Every year, thousands of people fleeing persecution file for asylum in the United States.
The United States customs and immigration service separates asylum cases into two categories - affirmative and defensive.
To obtain affirmative asylum, the applicant must be physically present in the United States, but it makes no difference how the applicant arrived in the United States or the nature of his or her current immigration status.
An applicant for defensive asylum is seeking to avoid deportation from the U.S. These cases are decided by an immigration judge.
"To be granted asylum in the United States you have to show that you have either been persecuted in the past or you have a well-founded fear of future persecution,” says Dree Collopy, a U.S. immigration attorney. “If you have suffered past persecution, there's automatically an assumption that you fear future persecution. However if you haven't suffered past persecution, you have to show that there's a reasonable possibility that you will suffer future persecution if you are sent back there."
"Kebebe" is from Ethiopia and a member of the Oromo tribe. He has been waiting eight years for his case to be decided. We have concealed his identity to protect him and his family. In 2001, “Kebebe” was accused by the Ethiopian government of being a member of the Oromo Liberation Front - a charge he denies. Troops arrived at his door to arrest him.
"They just keep yelling, shouting at me, 'you are a separatist,you are a traitor,' they just kept saying a lot of stuff and then I said 'why you came to my house"' 'you know you are wanted we have an information that what you did,'” “Kebebe” says.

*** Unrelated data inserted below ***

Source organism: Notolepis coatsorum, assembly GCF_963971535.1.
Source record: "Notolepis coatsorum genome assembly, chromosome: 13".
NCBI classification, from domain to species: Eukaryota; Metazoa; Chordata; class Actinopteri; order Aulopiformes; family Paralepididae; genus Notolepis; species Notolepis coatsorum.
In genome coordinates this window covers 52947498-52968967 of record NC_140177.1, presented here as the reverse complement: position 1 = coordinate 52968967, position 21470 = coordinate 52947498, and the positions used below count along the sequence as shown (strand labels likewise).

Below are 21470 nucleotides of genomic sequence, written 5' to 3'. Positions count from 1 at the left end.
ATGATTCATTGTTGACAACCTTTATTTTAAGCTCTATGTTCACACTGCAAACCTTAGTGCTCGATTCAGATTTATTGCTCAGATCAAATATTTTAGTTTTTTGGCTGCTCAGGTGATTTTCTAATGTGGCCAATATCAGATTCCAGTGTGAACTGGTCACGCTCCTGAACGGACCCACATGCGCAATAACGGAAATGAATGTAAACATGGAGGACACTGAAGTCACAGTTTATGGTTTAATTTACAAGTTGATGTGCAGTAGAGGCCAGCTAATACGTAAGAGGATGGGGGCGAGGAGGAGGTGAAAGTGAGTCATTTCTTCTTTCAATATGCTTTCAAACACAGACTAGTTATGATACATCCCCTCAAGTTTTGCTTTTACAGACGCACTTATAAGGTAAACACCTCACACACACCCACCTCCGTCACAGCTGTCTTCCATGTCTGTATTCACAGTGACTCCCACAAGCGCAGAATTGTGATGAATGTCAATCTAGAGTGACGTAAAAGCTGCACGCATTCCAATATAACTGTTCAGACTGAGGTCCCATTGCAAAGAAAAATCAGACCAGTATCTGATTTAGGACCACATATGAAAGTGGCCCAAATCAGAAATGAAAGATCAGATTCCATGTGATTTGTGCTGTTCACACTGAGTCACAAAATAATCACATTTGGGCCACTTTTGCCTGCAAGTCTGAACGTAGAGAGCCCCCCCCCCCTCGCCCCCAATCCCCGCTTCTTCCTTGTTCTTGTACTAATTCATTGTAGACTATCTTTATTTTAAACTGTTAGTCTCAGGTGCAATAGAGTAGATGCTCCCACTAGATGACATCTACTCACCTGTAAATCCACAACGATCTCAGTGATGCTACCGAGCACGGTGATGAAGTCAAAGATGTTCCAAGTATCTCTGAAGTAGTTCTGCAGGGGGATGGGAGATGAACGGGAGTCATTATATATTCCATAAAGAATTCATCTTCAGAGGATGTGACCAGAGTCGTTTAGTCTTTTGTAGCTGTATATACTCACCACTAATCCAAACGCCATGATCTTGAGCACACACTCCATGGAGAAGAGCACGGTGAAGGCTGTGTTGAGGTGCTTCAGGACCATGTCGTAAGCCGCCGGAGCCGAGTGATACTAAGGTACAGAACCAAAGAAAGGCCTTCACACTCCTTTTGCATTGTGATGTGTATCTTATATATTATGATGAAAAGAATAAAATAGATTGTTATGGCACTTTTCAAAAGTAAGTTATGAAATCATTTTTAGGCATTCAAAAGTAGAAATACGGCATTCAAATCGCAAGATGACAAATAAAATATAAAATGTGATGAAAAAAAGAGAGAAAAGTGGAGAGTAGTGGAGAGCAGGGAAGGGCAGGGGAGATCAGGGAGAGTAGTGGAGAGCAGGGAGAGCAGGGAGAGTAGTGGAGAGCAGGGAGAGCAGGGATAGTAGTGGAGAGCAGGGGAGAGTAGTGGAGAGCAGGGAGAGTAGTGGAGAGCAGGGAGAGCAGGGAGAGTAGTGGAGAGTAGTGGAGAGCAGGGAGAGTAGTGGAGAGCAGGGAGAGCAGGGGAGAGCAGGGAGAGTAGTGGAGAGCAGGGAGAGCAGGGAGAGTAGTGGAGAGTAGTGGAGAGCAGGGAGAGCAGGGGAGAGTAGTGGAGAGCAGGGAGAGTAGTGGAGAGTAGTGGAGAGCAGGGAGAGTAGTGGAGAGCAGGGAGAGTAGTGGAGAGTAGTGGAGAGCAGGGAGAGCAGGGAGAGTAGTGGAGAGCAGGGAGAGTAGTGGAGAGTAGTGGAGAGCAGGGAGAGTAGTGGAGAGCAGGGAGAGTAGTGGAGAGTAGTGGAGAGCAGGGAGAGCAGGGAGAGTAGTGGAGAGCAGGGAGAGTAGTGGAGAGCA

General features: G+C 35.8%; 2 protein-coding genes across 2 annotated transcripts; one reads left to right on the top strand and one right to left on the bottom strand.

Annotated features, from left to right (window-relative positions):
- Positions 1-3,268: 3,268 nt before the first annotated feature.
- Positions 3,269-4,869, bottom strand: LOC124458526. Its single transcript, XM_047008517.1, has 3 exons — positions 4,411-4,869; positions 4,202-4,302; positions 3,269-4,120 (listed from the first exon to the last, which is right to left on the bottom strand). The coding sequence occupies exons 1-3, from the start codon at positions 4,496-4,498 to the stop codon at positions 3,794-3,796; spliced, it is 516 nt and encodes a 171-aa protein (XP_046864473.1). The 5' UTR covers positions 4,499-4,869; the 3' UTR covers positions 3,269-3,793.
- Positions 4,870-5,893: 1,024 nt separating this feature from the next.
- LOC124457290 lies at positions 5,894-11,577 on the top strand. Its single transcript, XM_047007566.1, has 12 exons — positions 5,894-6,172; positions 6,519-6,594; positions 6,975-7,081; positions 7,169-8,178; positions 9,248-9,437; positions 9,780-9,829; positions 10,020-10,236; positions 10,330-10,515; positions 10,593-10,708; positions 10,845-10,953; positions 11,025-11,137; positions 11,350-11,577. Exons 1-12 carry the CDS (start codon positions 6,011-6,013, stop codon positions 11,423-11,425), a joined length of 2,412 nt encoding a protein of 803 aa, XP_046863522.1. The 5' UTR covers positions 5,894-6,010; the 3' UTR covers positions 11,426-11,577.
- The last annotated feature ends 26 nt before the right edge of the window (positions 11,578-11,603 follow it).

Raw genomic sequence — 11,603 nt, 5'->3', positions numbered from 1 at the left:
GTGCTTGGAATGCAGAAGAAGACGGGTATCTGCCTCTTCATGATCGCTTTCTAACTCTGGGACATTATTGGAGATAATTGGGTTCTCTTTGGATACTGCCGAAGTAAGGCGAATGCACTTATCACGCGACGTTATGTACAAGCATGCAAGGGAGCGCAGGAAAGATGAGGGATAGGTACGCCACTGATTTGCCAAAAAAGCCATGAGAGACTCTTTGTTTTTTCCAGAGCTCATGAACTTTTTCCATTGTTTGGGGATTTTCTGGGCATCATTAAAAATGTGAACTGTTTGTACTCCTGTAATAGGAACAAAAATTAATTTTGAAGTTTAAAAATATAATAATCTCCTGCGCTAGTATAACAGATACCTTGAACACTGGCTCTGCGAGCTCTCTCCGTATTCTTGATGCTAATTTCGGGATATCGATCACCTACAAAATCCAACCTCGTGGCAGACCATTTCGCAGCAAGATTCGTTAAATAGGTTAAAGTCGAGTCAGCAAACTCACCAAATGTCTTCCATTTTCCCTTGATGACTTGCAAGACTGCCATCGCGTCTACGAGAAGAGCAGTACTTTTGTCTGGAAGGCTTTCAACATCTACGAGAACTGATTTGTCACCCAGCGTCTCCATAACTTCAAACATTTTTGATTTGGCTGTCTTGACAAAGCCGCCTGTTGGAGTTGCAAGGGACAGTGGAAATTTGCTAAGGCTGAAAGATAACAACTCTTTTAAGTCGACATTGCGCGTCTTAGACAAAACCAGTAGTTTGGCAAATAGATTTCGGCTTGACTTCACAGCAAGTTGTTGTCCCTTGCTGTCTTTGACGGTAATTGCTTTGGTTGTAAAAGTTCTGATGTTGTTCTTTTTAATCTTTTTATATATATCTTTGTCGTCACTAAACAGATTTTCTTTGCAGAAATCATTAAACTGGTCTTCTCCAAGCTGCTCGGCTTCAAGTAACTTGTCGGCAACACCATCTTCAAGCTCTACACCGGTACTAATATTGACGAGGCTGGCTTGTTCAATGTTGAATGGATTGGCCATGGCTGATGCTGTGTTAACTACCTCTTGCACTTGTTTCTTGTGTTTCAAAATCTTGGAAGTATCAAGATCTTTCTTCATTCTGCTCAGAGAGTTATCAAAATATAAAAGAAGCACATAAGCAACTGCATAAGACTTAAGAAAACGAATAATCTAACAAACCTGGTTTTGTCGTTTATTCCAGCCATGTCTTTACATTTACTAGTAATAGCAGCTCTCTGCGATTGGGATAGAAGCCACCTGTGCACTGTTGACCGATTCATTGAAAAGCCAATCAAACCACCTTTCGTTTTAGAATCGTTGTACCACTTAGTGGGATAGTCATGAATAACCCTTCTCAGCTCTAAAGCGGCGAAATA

After three months a friend bailed “Kebebe” out of prison.
Kebebe and his wife escaped from Ethiopia and embarked on an odyssey that took them to a Kenyan refugee camp and then to Mexico City, where a smuggler, also known as a coyote, brought the couple to Washington, D.C. The coyote kept the couple's documents.
Applying for asylum in the U.S. requires a high burden of proof and extensive documentation.
"Reports and articles about conditions in that country, what's happening there, testimony from expert witnesses who are familiar with the conditions in that country, testimony from friends, family members who know what happened to you or know what it's like there who can testify to corroborate your claims,” Collopy explains. “If someone was persecuted in the past or harmed or tortured, often times we'll have medical reports that explain what scars they have, a doctor report talking about how their injuries are consistent with different types of torture."
But Kebebe's first lawyer did not present all the necessary evidence before the court. Kebebe was ordered to leave the country. A last minute appeal stopped the deportation. While Kebebe is grateful to be safe, he still misses his homeland.
"It's good to live in this country, but it's not my country. It doesn't matter whether I get the paper or not. My country is my country," says Kebebe.